Wetlands Ecology and Management

, Volume 19, Issue 4, pp 317–329

Wetland development in a previously mined landscape of East Texas, USA

Original Paper

Abstract

We studied wetland development in a chronosequence of created wetlands in a reclaimed landscape in east Texas seasonally for 1 year. The purpose of the study was to identify features (i.e., indicators) that best reflected changes in wetland ecosystem state through time and could serve as indicators of “maturity” for bond-release. Features considered included surface water nutrients, soil nutrients, soil redox potential, vegetative biomass and diversity, and benthic invertebrate biomass and diversity. Our sampling focused on nine wetlands representing three different-age classes (n = 3 for each) as a surrogate for time. All wetland sites were created with the same homogenized mine spoil and had similar hydrology and climate. Age-specific changes in all parameters were observed, except for surface water nutrients. The oldest wetlands (i.e., “mature”) exhibited highest soil concentrations of N, C, K, P, and Ca. Soil redox potential was significantly lower in the mature wetlands, in addition to within-wetland (lowest in deepest sampling zones) and intra-annual variability (i.e., lowest during the summer). Mature created wetlands supported the highest vegetative biomass and species richness and highest densities of invertebrates; however, taxa richness was similar across all age groups. Of all parameters we measured, vegetation metrics were among the simplest and most cost-effective measures used to track the early development of mitigated wetlands. This study provides the basis from which to track the development of these reclaimed ecosystems in a more rigorous and easily replicated manner. With further validation, select use of these parameter sets in east Texas and other similar landscapes could aid both in determining compliance for regulatory purposes as well as tracking success of ecological mitigation.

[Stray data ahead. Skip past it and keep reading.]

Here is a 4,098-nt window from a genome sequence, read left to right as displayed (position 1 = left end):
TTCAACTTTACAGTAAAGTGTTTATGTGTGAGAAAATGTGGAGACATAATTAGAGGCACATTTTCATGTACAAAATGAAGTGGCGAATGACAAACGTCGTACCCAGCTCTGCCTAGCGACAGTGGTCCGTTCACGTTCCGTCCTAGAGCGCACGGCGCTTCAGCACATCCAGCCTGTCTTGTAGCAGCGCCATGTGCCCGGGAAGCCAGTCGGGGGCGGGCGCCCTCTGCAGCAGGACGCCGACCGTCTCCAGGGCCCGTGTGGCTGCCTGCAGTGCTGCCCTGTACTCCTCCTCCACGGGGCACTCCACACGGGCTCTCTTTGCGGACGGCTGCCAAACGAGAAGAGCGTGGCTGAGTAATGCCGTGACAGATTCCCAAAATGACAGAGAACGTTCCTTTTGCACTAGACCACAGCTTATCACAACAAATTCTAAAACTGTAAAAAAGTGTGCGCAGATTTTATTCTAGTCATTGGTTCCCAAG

Keywords

Wetland creation Mitigation Reclamation Indicators Soil nutrients Redox potential Macrophytes Benthic invertebrates Trajectory 

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Copyright information

© Springer Science+Business Media B.V. 2011

Authors and Affiliations

  1. 1.Department of Wildlife and Fisheries SciencesTexas A&M UniversityCollege StationUSA
  2. 2.Everglades FoundationPalmetto BayUSA

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